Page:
I don't know if that's a strategy Nintendo is going to pursue as a primary sales method outside of their existing WiiWare/Virtual Console model. I wonder how much market potential is left in that overlap that isn't already being covered by iOS and Android products and that Nintendo fans aren't already getting their fix with via the 3DS/DS.

    While I doubt it'll ever become a primary sales method, Nintendo's been surprisingly aggressive with downloadable games on the 3DS. Just in the past two months, they've created and published three big, new games for the service that have gotten a lot of attention -- Pushmo, Sakura Samurai, and Dillon's Rolling Western. And they're all new IPs! It could be a sign that the company is actually serious about their Nintendo Network thing.

    3DS: 0344-9335-6762
  • shrykeshryke Member of the Beast Registered User regular
    cloudeagle wrote: »
    shryke wrote: »
    cloudeagle wrote: »
    1. Granted, but who's saying NFD will just be confined to figurines? Like I said, it's a little early in the game to make long-term conclusions based on the nuts and bolts of how the tech works just yet.

    I'm not seeing why it matter what will be sold. The main idea behind it (to my eyes anyway) is to capture that sweet sweet Skylander market. It's getting people to go to the store and buy real shit to supplement their game purchases. It's DLC without the D. And companies fucking LOVE DLC and the lack of "downloading" only makes it better because people (especially parents) are alot more willing to part with money for real rather then virtual goods.

    Sure there's other shit that can be done with it, but I'm still seeing the main focus being some kind of extra purchases for the existing product (ie - the video game)

    And I could easily see that being a thing that consumers will only take so far for so long before they just say "That's it, I can only keep up with 1 of these games"/"fuck it, I'm done with these games".

    Again -- who's saying NFD will be only used for stuff that's sold? We really don't know how it'll be used yet.

    Only? No.

    But I think you are kidding yourself if you believe that's not a primary motivator for this kind of thing.

    Or at the very least, something it will be extensively used for.

  • cloudeaglecloudeagle Zhu-Li, do the thing! Registered User regular
    shryke wrote: »
    cloudeagle wrote: »
    shryke wrote: »
    cloudeagle wrote: »
    1. Granted, but who's saying NFD will just be confined to figurines? Like I said, it's a little early in the game to make long-term conclusions based on the nuts and bolts of how the tech works just yet.

    I'm not seeing why it matter what will be sold. The main idea behind it (to my eyes anyway) is to capture that sweet sweet Skylander market. It's getting people to go to the store and buy real shit to supplement their game purchases. It's DLC without the D. And companies fucking LOVE DLC and the lack of "downloading" only makes it better because people (especially parents) are alot more willing to part with money for real rather then virtual goods.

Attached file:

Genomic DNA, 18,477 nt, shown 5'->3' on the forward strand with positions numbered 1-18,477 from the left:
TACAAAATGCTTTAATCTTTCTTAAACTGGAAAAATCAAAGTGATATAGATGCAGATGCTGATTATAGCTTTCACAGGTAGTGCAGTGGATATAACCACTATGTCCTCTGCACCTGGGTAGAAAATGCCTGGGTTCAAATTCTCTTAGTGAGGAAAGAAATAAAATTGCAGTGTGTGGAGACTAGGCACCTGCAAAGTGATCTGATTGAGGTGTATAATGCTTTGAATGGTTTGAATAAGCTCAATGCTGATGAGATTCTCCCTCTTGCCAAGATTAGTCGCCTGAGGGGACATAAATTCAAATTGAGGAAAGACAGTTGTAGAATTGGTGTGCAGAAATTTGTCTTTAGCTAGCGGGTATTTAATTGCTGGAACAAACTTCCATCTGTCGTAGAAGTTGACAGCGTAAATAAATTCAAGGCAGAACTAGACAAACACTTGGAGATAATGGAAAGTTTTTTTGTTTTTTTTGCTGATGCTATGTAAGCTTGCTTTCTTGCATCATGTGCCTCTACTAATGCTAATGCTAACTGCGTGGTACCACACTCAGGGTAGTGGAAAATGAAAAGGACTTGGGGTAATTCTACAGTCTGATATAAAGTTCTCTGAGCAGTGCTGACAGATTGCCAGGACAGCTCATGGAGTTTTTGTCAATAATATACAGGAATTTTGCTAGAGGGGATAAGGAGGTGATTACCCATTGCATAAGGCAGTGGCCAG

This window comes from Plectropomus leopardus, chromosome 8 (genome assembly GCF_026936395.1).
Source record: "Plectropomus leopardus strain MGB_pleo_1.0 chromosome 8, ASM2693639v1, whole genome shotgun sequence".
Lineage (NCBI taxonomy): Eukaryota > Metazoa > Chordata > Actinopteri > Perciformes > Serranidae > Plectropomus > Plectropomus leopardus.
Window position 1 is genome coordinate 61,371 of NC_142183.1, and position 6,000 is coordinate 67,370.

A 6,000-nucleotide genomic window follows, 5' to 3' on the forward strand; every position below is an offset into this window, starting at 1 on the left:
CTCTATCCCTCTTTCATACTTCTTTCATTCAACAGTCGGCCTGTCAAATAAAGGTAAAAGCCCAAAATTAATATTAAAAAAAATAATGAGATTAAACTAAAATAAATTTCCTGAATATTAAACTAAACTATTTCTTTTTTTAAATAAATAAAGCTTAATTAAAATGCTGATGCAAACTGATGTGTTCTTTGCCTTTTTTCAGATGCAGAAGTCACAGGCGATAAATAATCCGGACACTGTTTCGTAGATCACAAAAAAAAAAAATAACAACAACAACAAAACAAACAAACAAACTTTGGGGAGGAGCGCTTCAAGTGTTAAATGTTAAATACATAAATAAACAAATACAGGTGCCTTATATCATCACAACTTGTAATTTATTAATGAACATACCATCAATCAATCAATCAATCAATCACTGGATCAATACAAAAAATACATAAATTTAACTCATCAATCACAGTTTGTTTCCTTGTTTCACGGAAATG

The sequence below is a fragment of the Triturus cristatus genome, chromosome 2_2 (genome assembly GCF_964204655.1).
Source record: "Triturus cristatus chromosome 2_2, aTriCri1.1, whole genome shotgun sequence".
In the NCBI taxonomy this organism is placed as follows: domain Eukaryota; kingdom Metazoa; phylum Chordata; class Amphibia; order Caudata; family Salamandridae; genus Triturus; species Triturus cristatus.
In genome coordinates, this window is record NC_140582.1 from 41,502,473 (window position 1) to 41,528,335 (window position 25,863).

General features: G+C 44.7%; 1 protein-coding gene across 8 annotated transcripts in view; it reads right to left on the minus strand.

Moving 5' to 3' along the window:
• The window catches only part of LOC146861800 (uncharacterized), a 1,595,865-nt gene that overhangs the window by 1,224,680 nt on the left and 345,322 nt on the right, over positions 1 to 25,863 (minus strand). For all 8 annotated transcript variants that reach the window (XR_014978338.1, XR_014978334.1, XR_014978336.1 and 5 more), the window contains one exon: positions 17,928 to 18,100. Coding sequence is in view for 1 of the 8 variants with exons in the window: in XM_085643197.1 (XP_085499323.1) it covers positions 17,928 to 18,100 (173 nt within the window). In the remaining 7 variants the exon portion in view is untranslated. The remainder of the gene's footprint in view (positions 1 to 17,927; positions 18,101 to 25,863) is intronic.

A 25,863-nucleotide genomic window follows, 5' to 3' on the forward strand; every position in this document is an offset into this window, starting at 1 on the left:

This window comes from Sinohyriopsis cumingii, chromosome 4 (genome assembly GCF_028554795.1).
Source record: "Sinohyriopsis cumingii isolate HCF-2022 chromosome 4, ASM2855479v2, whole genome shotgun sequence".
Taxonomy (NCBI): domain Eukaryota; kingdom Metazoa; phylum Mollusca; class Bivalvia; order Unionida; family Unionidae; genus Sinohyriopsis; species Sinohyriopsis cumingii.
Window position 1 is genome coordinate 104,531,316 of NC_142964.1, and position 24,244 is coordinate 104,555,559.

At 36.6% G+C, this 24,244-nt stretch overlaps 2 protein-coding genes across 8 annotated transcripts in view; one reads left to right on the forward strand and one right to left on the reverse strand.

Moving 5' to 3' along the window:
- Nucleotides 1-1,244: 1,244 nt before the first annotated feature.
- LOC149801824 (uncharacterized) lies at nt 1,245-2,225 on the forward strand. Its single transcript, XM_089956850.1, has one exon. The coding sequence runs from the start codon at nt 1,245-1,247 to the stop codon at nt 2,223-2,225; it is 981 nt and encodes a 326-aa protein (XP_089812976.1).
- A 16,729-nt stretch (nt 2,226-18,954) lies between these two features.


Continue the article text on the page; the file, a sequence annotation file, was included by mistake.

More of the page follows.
Sure there's other shit that can be done with it, but I'm still seeing the main focus being some kind of extra purchases for the existing product (ie - the video game)

    And I could easily see that being a thing that consumers will only take so far for so long before they just say "That's it, I can only keep up with 1 of these games"/"fuck it, I'm done with these games".

    Again -- who's saying NFD will be only used for stuff that's sold? We really don't know how it'll be used yet.

    Only? No.

    But I think you are kidding yourself if you believe that's not a primary motivator for this kind of thing.

    Or at the very least, something it will be extensively used for.

    Sure, I'd be shocked if we don't see some sort of Skylanders-esque Pokemon thing.

    But Nintendo's full of surprises, and the company doesn't try to directly squeeze every last cent out of every one of its features -- there's the free crap from Club Nintendo, the Nintendo Zone service for the 3DS, the ambassador games, etc. etc. So I'd be surprised if Nintendo doesn't at least try to come up with interesting uses for NFD that aren't tied to buying more stuff.

    3DS: 0344-9335-6762
  • Linespider5Linespider5 I told her on Alderaan nothing else was going on.Registered User regular
    I could totally believe Nintendo doing something bonkers, like selling a Mario Statue that gives you access to purchase exclusive Mario stuff for Mario games. You need the Statue to even be able to buy this stuff. Sort of like a passkey of approval. The Mario Statue stores what you've got downloaded.

    ...

    Interesting, actually. People would totally hold onto the statues even if they sell their console. In addition to giving access to special stuff, the statues could also work as backups for saves and game progress, along with whatever other special crap they have. The NFC functionality could be transferred over into future systems, allowing your Mario Statue to have this seperate, potential life beyond the current games and current console it was built for.

    ...

    I bet they're looking into this. They should totally look into this.

    bqv5944776sm.png
  • cloudeaglecloudeagle Zhu-Li, do the thing! Registered User regular
    That reminds me, we're already seeing side crap being sold with direct benefits to the associated video game. Mass Effect 3 is going bonkers with including random DLC with action figures, statues, keyboards, etc. etc.

    3DS: 0344-9335-6762
  • AtomikaAtomika Social Justice Mage + 12 charm/-5 lockpickingRegistered User regular
    edited February 2012
    cloudeagle wrote: »
    That reminds me, we're already seeing side crap being sold with direct benefits to the associated video game. Mass Effect 3 is going bonkers with including random DLC with action figures, statues, keyboards, etc. etc.

    What?

    I think $900 is a totally reasonable amount of money to spend on non-vital DLC.

    Atomika on